AN ILLUSTRATION OF 48 ABELL STREET FROM 1893
NOVEMBER 22 2011
Previous dwellings continue to resonate with us long after we have grown into other homes and adapted to new approaches to living. My loft at 48 Abell Street was one of those past homes that was particularly significant. We lived there for three years during a period of incredible energy and growth that was happening in Parkdale and along Queen Street West. The building was chock full of designers, artists, architects, photographers, musicians, writers, actors and craftsmen, many of whom both lived and worked in their spaces. One would naturally find potential collaborators or second opinions next door. There was a steel fabricator at one end (what an incredible space that was) and of course Aristocrat Lamps at the other. I would meet many people elsewhere who, upon learning that I lived there, would often say with warmth that they had lived there too once.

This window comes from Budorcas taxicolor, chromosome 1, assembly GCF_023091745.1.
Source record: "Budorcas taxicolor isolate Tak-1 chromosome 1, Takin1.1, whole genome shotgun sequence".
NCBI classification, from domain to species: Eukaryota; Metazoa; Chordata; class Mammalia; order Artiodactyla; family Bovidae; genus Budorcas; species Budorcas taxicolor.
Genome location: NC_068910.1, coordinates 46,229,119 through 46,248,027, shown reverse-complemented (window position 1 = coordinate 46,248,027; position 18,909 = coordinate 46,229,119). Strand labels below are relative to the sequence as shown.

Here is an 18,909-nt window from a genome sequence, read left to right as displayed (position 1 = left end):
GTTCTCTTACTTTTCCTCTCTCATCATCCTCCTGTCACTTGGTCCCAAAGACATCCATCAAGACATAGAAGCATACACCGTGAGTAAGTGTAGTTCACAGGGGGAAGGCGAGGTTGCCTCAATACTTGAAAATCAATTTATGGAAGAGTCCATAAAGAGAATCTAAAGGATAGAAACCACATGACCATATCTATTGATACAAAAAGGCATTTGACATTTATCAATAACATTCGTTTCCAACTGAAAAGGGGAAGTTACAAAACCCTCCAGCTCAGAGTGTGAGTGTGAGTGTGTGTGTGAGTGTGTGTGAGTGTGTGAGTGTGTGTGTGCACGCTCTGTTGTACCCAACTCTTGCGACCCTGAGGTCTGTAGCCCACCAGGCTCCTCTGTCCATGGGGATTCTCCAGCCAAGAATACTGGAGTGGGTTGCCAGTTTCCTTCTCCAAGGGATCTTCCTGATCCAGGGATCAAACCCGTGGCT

48 Abell really was an incubator for creative people who wanted a generous open space, valued living in an industrial building with its enormous wood beams and exposed brick, and who embraced the challenges and advantages of doing so downtown. I recall that the roof had afforded incredible panoramic views toward the lake. There had been a small wilderness behind the building that we would gather in chairs at the parapet to gaze down upon during hot summer afternoons.
Today I passed by to witness the final stages of demolition, and in the bracing wind I had a lump in my throat. That beloved old building with so much history was being clawed down and reduced to a mound of red brick surrounded by nondescript new condos.
Many people had been drawn there in recent weeks to take a last look, and I think the construction crew was learning that it was a building that had been deeply cared for.
The smoke stack was still standing, a persistent relic - no doubt to be felled soon like the last old tree in a razed forest.